Theses and Dissertations

Date of Award


Document Type


Degree Name

Doctor of Psychology (PhD)


Center for Psychological Studies

First Advisor

William I Dorfman

Second Advisor

Christian DeLucia

Third Advisor

Stacey Lambert


burnout, mental health providers, occupational stress, personality, serious mental illness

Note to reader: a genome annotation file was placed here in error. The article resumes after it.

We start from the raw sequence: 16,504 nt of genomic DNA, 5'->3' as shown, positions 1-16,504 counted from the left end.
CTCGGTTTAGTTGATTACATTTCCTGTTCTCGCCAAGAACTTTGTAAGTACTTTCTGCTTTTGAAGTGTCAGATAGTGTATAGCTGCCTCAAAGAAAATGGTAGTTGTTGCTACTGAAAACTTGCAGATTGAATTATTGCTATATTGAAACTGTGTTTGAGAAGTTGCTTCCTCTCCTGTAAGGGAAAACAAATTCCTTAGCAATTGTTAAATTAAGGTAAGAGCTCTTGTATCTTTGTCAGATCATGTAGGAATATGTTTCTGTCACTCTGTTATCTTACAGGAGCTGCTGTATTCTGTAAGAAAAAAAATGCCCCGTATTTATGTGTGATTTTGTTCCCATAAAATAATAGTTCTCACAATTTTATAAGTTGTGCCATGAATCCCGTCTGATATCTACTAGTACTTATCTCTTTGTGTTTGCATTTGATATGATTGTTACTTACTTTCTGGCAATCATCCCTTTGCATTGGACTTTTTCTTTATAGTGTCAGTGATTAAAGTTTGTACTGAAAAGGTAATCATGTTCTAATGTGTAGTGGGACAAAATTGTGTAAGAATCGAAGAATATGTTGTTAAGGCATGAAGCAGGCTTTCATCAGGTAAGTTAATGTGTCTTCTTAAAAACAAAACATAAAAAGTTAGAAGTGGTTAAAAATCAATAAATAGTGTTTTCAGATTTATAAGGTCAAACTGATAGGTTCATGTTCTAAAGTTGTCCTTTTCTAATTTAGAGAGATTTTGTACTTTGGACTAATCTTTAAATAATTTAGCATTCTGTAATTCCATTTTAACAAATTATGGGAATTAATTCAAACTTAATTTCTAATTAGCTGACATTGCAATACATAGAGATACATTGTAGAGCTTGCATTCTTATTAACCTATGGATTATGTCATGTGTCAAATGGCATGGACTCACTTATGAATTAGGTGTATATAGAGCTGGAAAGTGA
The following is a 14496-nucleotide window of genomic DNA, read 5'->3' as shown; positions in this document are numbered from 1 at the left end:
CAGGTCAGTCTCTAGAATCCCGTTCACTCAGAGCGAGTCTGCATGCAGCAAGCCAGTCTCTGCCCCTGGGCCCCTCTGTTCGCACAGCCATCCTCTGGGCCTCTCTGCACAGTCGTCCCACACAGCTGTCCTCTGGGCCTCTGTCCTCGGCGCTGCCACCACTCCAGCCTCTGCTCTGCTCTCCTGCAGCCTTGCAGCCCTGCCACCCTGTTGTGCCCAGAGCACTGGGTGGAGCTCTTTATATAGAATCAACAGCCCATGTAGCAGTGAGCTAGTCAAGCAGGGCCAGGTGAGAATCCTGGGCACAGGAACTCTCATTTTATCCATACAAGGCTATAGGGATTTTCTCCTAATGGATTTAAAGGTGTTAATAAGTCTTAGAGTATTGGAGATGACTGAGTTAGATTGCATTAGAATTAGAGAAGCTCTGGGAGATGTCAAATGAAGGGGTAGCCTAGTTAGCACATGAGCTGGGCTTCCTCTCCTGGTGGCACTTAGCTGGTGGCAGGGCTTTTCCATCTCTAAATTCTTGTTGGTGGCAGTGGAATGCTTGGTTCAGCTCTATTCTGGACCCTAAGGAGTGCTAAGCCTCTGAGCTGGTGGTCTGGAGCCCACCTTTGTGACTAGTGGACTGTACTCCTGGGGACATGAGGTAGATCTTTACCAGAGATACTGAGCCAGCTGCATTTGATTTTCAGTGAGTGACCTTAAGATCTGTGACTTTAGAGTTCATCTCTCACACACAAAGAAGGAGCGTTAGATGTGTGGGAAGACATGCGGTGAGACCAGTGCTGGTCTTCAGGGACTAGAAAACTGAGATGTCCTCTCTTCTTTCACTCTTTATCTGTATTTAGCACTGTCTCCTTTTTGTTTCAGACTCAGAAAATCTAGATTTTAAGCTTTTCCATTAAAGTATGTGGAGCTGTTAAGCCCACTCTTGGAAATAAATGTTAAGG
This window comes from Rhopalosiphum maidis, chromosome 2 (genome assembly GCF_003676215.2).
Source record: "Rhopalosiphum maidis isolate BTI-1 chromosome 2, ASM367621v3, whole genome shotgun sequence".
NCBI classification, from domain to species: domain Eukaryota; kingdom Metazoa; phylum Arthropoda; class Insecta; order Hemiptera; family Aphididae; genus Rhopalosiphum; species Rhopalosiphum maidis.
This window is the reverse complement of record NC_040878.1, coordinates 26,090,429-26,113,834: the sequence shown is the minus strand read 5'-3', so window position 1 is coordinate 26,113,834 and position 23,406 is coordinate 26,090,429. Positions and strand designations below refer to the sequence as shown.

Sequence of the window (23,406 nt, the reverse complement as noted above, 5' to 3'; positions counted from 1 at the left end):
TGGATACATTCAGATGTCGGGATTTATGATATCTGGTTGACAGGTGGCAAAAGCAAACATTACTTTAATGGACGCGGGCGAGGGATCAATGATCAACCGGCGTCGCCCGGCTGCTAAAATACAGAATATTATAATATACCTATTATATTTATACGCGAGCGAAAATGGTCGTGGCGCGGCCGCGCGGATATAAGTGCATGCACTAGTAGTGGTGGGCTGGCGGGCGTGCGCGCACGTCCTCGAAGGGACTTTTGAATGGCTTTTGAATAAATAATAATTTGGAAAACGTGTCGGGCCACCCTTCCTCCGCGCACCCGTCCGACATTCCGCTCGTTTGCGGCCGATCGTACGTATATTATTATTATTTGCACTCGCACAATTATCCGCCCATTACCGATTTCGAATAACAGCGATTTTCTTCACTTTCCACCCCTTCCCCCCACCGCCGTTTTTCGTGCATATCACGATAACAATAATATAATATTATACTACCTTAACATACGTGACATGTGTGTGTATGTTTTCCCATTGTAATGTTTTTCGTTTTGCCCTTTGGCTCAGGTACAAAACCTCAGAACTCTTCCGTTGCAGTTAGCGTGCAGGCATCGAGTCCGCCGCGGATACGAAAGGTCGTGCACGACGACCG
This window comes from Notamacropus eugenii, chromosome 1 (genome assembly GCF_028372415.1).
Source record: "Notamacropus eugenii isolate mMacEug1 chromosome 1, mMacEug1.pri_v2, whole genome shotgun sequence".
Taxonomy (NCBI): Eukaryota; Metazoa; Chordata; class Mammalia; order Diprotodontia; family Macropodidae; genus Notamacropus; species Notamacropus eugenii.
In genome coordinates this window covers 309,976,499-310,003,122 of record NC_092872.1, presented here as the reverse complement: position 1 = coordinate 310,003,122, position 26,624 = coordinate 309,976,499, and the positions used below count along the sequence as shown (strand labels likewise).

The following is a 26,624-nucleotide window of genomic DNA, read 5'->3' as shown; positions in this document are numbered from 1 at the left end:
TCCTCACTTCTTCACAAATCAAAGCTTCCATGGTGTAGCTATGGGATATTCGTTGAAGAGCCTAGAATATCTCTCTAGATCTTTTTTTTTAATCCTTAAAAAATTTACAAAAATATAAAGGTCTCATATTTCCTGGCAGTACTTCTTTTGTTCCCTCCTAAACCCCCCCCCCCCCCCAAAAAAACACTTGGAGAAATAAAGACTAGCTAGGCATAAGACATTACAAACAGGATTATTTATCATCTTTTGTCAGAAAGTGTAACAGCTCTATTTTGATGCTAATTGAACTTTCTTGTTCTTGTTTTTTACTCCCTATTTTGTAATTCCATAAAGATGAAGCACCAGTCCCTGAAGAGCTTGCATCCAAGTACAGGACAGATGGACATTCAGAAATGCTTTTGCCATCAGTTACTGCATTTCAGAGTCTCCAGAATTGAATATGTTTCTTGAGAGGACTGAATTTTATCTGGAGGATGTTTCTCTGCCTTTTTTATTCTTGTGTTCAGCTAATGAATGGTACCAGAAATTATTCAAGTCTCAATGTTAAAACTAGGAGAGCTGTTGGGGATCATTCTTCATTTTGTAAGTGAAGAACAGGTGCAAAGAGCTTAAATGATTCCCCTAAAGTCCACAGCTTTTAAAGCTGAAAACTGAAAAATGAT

Working in health care professions involves many emotional and interpersonal job stressors. Difficulties in handing such stressors commonly lead to a distinctive combination of emotional exhaustion (EE), depersonalization (DP), and reduced personal accomplishment (RPA), a syndrome known as burnout. Although most helping professionals contend with similar demands, mental health workers are faced with many unique pressures. The problem addressed by the proposed research was burnout of mental health providers. More specifically, the current study sought to identify organizational and individual factors that may lead to less--or more--burnout in providers who report having a majority of clients with long-term mental illness and/or substance use disorders (LTMI). Several hypotheses were tested. It was proposed that each of the organizational and personality characteristics would be significantly associated with all three dimensions of burnout and that the majority of the assessed variables would significantly contribute to the prediction of burnout. Exploratory moderation analyses were also conducted. Participants were recruited from regional community mental health centers, social service agencies, and chemical dependency programs. Participants included direct care staff who reported that the majority of work performed was face-to-face with clients diagnosed with LTMI. Demographic information was assessed in addition to three self-report measures. Results of this investigation demonstrated that, contrary to a priori hypotheses, levels of burnout in social services workers serving mostly LTMI clients were generally low. Most of the occupational and personality variables did not account for as much variance of each burnout dimension as expected. However, the full sets of chosen demographic, organizational, and personality variables significantly predicted each dimension of burnout. Psychological demands were most predictive of EE, job insecurity and agreeableness accounted for a significant portion of variance of DP, and none of the organizational or personality variables uniquely contributed to the prediction of RPA. The lack of significance of the proposed predictors may be attributed to several factors, especially the uniqueness of the current sample, nonrandom selection, and potential socially desirable responding. Additional empirical research including a burnout intervention for larger samples of social services workers who work with LTMI is indicated. Practical implications are discussed.

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